Monday, November 26, 2012

Tasty Tourism Series-South America, Part II

As promised in Part I-

If you like the idea of slow-cooked steak with a Columbian flair, you will love this recipe.

Columbian Stewed Flank-serves 4
1 lb flank steak (another cut will work too)
5 chopped Roma tomatoes
4 large cloves garlic, chopped
1 large Spanish onion, thinly sliced
2 cubes beef bouillon, crumbled
2 ½ cups water
2 tbsp corn oil
1 ½ tsp ground cumin
½ tsp salt
2 tsp black pepper, or to taste

Using medium heat, warm up the corn oil in a skillet. Then, gently place the steak into the oil. When each side is brown, remove the steak and put on a plate. Then, add the tomatoes, garlic, onions, salt, pepper and cumin to the oil. Once the onions are tender, put the steak back into the skillet and add the water. Once you've added the bouillon, bring the water to a boil and reduce the heat. Cover and allow to simmer for 2 hours. You could also use a slow cooker or crock pot.

Now, take the steak out and put onto a cutting board. Shred the meat with two forks, put on a serving plate and pour the tomato/onion mixture over it. Serve with tortillas or over Mexican rice. For some extra flavor, some people also add jalepeños or chopped red and green peppers. Personally, I'd love to put it on a crunchy tostada shell with refried beans and colby/jack cheese.

Since the Galapagos Islands are home to tortoises that can weigh up to 500 pounds and have used for food for centuries, someone suggested that I include a recipe for turtle soup. Since these magnificent creatures are endangered and frankly I find the idea of turtle soup disgusting, I'm going to give you a different kind of Turtle-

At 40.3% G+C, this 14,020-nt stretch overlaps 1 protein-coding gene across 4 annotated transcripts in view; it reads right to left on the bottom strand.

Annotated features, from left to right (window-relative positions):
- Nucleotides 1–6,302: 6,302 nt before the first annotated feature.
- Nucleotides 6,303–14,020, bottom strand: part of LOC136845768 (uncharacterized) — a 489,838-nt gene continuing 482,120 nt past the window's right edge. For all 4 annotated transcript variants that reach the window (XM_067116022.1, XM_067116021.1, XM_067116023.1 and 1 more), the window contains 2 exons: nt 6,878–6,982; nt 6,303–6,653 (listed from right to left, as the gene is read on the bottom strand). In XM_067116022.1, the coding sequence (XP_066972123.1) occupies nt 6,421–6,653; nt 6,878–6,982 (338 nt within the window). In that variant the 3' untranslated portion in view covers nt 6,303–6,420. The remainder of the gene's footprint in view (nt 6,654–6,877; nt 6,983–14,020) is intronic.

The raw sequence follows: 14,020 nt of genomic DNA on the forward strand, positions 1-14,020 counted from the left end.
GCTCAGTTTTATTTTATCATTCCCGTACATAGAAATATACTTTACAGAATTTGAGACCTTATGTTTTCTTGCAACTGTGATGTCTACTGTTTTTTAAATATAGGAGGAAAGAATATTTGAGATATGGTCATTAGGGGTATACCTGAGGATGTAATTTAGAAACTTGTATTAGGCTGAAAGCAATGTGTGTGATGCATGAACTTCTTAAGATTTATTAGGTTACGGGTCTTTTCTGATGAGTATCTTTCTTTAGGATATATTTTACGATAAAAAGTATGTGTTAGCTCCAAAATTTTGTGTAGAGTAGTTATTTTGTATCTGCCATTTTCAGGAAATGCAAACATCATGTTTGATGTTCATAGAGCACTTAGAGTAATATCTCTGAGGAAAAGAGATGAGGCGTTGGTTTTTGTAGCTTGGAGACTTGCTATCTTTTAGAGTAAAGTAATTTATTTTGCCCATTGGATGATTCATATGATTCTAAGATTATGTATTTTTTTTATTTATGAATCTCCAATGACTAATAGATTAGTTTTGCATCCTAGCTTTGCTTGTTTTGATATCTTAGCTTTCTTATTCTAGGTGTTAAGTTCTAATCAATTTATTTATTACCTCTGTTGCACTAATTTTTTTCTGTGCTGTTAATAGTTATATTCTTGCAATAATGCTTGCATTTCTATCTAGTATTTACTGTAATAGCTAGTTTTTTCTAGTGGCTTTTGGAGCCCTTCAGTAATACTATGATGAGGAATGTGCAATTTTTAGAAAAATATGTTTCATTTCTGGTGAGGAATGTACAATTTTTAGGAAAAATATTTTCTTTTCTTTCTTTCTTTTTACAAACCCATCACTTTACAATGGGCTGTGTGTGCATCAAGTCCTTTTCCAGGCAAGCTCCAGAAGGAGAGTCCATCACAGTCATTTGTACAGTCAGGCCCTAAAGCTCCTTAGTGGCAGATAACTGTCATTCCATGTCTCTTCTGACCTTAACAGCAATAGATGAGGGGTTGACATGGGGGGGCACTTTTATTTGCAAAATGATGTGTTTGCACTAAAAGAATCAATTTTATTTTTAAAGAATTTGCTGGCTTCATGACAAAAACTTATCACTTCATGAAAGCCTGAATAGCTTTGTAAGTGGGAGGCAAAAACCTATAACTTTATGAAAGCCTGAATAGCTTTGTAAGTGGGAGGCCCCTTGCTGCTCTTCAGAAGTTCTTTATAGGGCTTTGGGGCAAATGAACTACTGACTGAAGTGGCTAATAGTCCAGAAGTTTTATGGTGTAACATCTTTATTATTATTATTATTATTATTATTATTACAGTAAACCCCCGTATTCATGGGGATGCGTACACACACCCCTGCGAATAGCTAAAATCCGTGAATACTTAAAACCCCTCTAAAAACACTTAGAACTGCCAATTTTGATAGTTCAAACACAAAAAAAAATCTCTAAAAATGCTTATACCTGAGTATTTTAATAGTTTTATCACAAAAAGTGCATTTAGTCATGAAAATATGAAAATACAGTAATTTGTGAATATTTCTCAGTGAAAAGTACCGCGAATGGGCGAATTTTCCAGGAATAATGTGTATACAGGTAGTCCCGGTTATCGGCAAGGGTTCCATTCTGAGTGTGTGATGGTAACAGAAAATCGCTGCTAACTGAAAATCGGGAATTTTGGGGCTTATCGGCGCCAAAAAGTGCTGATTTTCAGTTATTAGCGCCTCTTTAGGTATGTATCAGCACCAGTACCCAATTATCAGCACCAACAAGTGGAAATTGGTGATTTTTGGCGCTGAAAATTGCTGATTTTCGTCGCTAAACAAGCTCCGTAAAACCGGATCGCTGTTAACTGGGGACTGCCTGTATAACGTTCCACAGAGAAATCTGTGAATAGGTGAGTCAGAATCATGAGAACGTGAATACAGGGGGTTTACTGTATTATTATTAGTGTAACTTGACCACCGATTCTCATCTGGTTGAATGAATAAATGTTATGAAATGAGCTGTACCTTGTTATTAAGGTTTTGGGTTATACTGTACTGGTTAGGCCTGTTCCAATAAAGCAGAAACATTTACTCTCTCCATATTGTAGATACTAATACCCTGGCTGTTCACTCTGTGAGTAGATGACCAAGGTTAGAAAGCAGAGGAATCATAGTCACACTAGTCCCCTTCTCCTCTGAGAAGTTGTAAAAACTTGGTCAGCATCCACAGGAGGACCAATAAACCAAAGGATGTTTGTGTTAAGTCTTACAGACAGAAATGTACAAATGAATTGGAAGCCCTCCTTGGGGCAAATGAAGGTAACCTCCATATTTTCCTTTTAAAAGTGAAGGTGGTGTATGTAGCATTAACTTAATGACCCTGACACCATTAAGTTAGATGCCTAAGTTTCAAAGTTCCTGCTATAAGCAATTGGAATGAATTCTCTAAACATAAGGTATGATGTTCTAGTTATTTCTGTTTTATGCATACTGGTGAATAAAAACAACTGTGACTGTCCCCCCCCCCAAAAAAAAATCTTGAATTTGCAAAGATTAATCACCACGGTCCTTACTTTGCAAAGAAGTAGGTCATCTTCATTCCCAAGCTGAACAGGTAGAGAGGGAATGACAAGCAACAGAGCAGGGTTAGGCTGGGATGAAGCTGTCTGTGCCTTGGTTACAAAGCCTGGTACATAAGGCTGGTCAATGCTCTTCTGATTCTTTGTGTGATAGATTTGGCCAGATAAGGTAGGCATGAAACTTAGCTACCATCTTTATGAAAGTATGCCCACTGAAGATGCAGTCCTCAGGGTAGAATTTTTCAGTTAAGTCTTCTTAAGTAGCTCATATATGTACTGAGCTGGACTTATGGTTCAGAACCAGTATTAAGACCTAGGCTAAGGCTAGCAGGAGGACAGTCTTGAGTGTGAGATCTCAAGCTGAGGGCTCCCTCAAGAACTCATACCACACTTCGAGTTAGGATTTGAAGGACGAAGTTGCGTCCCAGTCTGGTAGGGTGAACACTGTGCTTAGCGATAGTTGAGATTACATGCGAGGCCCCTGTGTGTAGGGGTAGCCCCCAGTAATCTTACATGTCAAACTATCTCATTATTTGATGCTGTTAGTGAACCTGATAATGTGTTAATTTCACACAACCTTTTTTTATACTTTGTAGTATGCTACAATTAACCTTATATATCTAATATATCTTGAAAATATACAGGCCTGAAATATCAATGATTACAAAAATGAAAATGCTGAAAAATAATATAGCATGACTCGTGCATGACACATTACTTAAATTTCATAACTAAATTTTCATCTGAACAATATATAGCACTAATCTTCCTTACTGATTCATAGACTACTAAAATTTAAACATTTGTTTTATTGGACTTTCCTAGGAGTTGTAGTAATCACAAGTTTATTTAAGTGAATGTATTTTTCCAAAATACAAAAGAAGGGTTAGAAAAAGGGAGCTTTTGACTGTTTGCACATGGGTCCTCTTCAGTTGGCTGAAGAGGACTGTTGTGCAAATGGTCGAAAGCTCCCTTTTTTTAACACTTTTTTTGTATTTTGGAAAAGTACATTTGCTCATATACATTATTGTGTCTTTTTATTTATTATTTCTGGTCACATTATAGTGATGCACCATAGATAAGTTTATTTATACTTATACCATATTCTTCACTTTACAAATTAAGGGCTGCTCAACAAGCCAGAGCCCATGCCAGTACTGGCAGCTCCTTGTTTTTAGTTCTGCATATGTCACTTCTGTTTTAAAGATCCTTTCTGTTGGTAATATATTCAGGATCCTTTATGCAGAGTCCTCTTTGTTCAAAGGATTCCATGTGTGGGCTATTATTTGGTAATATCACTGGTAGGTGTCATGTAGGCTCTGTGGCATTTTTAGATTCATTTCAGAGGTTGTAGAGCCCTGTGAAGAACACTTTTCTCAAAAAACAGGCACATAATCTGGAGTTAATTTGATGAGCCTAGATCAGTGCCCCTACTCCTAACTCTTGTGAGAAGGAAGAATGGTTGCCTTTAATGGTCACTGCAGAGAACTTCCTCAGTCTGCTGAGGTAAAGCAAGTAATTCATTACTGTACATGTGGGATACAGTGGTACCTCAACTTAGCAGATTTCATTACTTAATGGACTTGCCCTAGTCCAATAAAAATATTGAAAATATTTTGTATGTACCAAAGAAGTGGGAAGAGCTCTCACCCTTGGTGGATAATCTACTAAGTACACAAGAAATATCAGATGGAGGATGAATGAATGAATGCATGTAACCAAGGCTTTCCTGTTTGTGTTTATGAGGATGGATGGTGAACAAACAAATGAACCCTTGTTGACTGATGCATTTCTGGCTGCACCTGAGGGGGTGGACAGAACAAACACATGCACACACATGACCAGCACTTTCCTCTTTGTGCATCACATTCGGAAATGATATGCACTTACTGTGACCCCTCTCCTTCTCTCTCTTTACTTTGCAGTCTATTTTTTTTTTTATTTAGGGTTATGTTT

Chocolate Turtle candies
25 individual caramels, unwrapped
2 cups pecan halves
1 24-oz bag chocolate chips
2 tablespoons water
½ cup butter, softened

Preheat the oven to 350 F.

Arrange the pecans on a baking sheet and bake them for 7 minutes or until lightly browned. Meanwhile, melt the chips in the top of a double boiler over simmering water. You can also microwave for 1 minute, if this is easier. While the chocolate is melting, be sure to stir and scrape down the sides of the boiler with a rubber spatula.

Now, line your baking sheet with foil and grease down with butter. In a saucepan, combine the water, caramels and butter. Using low heat, cook and stir until the caramels are fully smooth and melted. Add the pecans. Now, spoon the mixture onto the baking sheet and let it stand until hard. Drizzle chocolate over the caramel clusters and refrigerate for about an hour, until they are set.

I wonder if confectioner's chocolate or caramel sundae sauce would work? I think Kraft makes caramels especially made for baking, but the caramels in the recipe are the candies you find in the grocery store. Just be sure to hide the bag from me, because otherwise you might not have any left for the recipe!

These are just a few of the wonderful flavors that can be found in South America. What are some of your favorite recipes?

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